From adulteration to misbranding, mislabeling, and substituting products, food fraud is the intentional deception of consumers through a range of illicit activities that falsify the true nature of food items—and every year it drains $49 billion from global trade. From the farm to the table, it can occur at any stage of the food supply chain and the motives behind it are often financial (i.e. duty evasion), but it can also be driven by other factors such as the evasion of national laws or exploitative labor.


Just like additives in everyday fruits, the issue is a lot more widespread than most would believe—8,000 tons of illicit food were seized in Europe alone between December 2022 and April 2023—and there are few foods that have remained unaffected. A recent seafood analysis of 30+ countries found 36% of fish was mislabelled as high value species, 46% of imported UK honey products from China were found blended with cheap syrup sugar, and 68% of retail beef in South Africa was discovered with extracts not on the label. Dairy is also a common target area, second only to olive oil, with widespread reports of faux milk (mislabeled as cows milk) in places such as India and China linked to deaths.


This touches on one of the more critical implications of the food fraud phenomenon; its effect on public health and safety. According to the Global Food Safety Initiative, 600 million people fall ill every year due to contaminated food, and a large part of that can be traced back to substandard food, processed at least in some part abroad. This places a huge onus on governments, whose fundamental responsibility it is to ensure that everyday foods coming into the country do not threaten public safety.


The problem is that 3.3 billion tonnes of food are shipped every year, only 1% is inspected, and it’s beyond the scope of standard checks to detect every possible fraud risk connected, especially with so many subtle misdeclarations. A lack of trading standards between countries already inhibits supply chain visibility, yet distant hard-to-reach regions like Asia, where most food fraud can be traced back to, are even more difficult to gauge insight from, while the rise of new unprotected markets has empowered sellers to better shield their identity.


It’s why governments, now more than ever, need to begin exploring technologies that will allow them to encompass every possible risk before they damage public health. When you really boil down what this requires, the trick lies in being able to aggregate multiple sources and then pulling the desired data on demand to individually assess and validate each shipment by manufacturer.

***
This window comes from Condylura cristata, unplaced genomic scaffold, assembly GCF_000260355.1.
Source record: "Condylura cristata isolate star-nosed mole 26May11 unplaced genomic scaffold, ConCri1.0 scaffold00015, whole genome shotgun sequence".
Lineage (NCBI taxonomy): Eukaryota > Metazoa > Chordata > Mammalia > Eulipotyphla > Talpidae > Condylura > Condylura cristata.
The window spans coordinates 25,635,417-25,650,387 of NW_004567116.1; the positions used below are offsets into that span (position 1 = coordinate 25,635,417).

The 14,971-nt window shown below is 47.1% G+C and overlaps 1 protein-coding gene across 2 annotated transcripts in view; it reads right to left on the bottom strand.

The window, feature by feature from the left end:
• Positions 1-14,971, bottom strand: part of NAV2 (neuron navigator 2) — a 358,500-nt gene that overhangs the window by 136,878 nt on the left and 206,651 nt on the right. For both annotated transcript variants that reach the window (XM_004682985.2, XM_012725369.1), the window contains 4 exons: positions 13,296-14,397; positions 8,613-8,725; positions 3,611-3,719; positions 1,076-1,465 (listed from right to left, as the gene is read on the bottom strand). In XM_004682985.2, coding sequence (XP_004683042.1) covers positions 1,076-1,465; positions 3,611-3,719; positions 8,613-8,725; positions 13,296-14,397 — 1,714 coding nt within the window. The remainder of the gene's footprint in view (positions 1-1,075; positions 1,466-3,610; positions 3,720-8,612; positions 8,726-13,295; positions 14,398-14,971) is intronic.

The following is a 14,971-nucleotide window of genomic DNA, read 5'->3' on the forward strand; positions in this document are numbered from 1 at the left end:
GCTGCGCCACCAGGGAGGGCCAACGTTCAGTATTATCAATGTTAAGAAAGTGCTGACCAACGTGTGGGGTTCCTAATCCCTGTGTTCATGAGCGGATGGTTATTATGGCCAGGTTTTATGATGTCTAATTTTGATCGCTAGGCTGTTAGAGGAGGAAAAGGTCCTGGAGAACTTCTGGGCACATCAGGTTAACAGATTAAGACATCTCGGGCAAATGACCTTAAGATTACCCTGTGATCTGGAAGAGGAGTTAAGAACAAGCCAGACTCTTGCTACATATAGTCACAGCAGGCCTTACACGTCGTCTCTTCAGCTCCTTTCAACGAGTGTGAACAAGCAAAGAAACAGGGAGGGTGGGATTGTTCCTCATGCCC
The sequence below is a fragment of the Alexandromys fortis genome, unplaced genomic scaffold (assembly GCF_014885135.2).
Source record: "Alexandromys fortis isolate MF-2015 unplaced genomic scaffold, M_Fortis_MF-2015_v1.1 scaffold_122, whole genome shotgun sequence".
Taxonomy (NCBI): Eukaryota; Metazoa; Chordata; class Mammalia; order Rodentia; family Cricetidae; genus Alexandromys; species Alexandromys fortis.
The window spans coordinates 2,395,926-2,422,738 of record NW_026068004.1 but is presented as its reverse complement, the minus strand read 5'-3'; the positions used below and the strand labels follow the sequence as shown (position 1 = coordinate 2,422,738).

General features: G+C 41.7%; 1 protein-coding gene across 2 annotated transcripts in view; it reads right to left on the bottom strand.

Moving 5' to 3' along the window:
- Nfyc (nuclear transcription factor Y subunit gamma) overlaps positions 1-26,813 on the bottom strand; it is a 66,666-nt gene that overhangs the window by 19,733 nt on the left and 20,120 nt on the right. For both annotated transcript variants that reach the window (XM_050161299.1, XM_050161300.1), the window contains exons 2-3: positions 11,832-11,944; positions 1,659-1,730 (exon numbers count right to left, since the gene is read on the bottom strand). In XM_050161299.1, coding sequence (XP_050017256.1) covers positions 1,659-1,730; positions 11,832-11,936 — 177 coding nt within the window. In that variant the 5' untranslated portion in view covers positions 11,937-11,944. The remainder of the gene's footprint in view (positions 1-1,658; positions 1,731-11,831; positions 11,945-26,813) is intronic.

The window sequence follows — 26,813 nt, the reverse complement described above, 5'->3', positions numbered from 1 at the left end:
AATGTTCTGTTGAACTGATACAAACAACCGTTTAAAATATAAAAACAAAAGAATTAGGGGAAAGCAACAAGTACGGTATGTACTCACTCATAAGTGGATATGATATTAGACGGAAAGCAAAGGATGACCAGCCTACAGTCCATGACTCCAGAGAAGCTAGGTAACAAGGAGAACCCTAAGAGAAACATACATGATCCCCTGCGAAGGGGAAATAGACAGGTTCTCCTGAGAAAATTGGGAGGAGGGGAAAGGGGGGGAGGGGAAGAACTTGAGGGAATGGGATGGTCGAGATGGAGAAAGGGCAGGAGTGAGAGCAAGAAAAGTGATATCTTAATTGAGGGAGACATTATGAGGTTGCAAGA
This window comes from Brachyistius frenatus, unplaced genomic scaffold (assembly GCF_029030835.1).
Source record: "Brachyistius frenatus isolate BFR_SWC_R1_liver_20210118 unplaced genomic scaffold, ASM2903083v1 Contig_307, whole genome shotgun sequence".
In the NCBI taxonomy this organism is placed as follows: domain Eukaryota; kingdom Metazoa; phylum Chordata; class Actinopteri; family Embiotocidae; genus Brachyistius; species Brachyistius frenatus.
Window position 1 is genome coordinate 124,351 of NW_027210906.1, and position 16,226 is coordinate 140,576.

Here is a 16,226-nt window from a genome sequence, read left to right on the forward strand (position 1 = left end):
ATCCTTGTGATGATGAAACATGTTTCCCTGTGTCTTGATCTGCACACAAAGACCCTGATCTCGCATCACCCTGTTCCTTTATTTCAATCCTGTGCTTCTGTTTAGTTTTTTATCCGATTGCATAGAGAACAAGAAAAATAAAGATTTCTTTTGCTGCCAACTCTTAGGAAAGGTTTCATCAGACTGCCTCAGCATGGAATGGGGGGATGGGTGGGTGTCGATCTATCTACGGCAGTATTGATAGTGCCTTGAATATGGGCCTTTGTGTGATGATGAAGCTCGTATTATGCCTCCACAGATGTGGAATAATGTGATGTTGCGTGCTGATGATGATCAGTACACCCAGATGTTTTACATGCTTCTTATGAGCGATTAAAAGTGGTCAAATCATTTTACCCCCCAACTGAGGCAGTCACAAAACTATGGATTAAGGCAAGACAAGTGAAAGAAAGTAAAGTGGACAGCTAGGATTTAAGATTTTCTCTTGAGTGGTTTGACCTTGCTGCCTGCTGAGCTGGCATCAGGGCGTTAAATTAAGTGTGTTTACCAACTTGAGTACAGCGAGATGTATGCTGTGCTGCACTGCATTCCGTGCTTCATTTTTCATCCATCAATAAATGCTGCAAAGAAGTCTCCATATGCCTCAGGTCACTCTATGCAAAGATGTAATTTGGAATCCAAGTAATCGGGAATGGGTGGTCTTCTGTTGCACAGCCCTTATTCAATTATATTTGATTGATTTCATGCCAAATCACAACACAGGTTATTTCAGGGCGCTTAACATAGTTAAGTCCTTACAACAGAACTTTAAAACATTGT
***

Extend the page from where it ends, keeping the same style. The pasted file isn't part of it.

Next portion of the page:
Digital Vetting Technology brings food safety into a whole new era by completely transforming how food fraud is detected in global trade. For every shipment, the system combines dynamic AI modeling with billions of unique data points to provide revolutionary end-to-end visibility into the food’s entire supply chain, utilizing exclusive fraud indicators to assess every single stage of the journey.

This enables customs to investigate a wide range of areas in real time to know exactly if something’s wrong in a food shipment:


●   A food item might be declared that doesn’t fit the shipper’s scope of business

●   The declared price might not fall in line with market value,

●   It may originate in a region where pesticide use is customary,

●  An allergen might be detected that doesn’t usually come from the region,

●   The weight or quantity of the produce might be abnormal,

●   The declared codes might not align,

●   The description may be unusual,

●   Maybe the shipper has a connected legal history.


These are all areas which digital vetting technology inspects in seconds with smart tools & mechanisms to scan for anomalies and find out if a food shipment might be a risk, providing full inspection at pre-arrival, enabling the coordination of further lab & inspection checks.



Digital vetting also allows customs to flag any problematic food supplier, alongside any specific foods and their hazards by origin. In 2022, Publican’s system discovered pesticide residues on board an Iberian pear shipment by conducting a deep legal analysis of the shipper and unearthing key safety documents connected to pears grown in the region, stopping it before it posed a real health danger. It’s highly unlikely a standard check would have picked up on this in time.


The bottom line is that customs are effectively our frontlines for ensuring the colossal scale of global food imports don’t endanger public health, and the introduction of digital vetting technology offers a real opportunity to transform how food fraud can be detected and how safety can be achieved. Publican’s Digital Vetting Solution has perfected the use of this technology to help customs bring greater food safety to the fore.